Adding tiny fibres extracted from banana plant to ice cream could lead to its slow melting, increase the shelf life and potentially replace fats used to make the tasty treat, scientists say. "Our findings suggest that cellulose nano-fibres extracted from banana waste could help improve ice cream in several ways," said Robin Zuluaga Gallego from the Universidad Pontificia Bolivariana in Colombia.
"In particular, the fibres could lead to the development of a thicker and more palatable dessert, which would take longer to melt. "As a result, this would allow for a more relaxing and enjoyable experience with the food, especially in warm weather," said Gallego. Despite its popularity, ice cream does have some drawbacks that food scientists have struggled to overcome. Most obviously, it can melt when exposed to heat.
The researchers wanted to determine if they could slow down melting and extend the shelf life of ice cream using a fibrous extract from banana fruit stems, or rachis.
Working in collaboration with researchers at the University of Guelph in Canada, the team extracted cellulose nanofibrils (CNFs), which are thousands of times smaller than the width of a human hair, from ground-up banana rachis.
They mixed the CNFs into ice cream at varying concentrations, ranging from zero up to three-tenths of a gramme per 100 grammes of the dessert.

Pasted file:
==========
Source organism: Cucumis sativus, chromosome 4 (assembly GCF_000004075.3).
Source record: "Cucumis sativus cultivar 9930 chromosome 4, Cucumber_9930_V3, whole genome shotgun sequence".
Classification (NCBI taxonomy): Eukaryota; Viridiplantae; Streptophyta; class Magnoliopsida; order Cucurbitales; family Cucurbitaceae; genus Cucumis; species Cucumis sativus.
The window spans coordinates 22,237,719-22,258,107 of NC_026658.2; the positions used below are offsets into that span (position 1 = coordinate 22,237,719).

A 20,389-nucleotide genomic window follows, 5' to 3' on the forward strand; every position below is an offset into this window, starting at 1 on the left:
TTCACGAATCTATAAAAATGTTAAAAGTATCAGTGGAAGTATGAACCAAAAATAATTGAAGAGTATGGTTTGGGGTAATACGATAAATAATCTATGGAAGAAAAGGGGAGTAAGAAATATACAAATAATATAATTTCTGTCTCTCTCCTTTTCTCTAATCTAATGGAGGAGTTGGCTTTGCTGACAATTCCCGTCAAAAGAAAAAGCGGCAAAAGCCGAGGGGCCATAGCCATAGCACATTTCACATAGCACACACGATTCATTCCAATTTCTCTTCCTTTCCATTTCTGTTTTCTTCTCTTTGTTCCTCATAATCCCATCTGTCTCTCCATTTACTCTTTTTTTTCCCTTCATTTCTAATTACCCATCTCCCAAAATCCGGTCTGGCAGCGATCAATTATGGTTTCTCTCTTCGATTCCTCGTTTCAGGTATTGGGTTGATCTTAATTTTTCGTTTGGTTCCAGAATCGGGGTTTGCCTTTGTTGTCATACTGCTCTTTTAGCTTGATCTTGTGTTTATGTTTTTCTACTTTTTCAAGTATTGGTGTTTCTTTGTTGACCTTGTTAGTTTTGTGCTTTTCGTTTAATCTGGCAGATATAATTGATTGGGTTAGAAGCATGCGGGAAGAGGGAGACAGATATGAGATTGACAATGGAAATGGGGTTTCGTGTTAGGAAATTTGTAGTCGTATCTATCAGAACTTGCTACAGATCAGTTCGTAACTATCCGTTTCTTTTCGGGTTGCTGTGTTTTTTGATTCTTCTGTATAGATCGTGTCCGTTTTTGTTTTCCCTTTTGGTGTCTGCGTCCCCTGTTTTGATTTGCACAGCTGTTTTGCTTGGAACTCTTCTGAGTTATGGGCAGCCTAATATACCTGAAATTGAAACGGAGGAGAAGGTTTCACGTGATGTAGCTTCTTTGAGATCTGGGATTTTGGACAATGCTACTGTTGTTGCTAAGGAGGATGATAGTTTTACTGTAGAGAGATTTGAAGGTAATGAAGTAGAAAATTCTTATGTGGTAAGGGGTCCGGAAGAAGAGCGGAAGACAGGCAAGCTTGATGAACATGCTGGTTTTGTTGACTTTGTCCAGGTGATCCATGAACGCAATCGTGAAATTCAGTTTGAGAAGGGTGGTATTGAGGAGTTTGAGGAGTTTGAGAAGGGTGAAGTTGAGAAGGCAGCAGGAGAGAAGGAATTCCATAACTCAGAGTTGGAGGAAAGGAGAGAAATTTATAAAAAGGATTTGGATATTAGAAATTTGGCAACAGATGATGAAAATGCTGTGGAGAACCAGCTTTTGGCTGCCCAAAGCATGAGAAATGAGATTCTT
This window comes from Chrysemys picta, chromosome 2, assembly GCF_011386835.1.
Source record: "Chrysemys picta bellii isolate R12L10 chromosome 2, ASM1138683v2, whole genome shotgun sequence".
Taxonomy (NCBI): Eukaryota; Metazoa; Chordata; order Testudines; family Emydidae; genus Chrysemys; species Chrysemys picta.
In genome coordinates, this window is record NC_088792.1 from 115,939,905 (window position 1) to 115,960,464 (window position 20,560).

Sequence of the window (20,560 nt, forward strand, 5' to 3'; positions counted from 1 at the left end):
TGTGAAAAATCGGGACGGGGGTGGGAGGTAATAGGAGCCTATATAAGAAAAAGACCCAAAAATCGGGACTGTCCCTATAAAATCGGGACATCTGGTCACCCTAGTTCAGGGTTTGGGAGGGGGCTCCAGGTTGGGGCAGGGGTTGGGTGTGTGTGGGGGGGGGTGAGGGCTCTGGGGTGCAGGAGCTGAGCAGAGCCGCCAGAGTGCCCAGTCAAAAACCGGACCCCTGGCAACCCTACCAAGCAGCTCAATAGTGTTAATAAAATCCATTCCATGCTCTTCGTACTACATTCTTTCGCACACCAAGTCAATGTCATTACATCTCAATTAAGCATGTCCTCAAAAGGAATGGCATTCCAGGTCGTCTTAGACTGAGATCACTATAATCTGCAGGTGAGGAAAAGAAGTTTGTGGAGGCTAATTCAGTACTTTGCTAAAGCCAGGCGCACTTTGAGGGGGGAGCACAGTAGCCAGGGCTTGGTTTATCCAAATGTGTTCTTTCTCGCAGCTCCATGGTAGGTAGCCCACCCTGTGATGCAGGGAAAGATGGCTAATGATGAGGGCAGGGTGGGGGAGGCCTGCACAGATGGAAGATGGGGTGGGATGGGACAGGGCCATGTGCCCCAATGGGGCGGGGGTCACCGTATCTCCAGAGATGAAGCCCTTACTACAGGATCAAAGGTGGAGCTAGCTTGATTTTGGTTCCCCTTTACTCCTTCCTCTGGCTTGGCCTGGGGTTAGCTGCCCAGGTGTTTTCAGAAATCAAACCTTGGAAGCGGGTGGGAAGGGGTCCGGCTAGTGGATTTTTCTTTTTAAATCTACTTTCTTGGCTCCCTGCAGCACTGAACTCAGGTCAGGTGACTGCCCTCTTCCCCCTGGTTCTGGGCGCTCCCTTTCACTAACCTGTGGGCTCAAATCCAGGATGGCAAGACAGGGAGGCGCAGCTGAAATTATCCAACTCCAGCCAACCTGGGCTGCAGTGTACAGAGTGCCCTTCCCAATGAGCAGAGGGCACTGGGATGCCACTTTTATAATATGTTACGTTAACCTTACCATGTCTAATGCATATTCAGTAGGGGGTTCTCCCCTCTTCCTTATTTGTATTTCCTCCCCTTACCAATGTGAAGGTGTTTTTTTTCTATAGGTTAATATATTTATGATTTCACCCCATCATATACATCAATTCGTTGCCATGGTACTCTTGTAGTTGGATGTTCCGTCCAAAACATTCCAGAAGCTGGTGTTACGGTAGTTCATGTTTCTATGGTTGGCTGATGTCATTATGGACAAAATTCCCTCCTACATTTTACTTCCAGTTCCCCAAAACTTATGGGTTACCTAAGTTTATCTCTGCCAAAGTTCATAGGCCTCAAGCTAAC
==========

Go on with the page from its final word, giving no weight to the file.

Using a variety of analytical tools - including a rheometer, which measures how much force is needed to move a fluid, as well as a texturometer, which measures the hardness of ice cream - the researchers evaluated the effects that CNFs had on the popular frozen treat. They found that ice creams mixed with CNFs tended to melt much more slowly than traditional ice creams.
They also determined that CNFs could increase shelf life of ice cream, or at least decrease its sensitivity to temperature changes that occur when moved to and from the freezer.
In addition, CNFs increased the viscosity of low-fat ice cream, which improved the creaminess and texture of the product.
The study suggests that CNFs could help stabilise the fat structure in ice creams. As a result, CNFs could potentially replace some of the fats -and perhaps reduce calories - in these desserts. The research was presented at the National Meeting & Exposition of the American Chemical Society.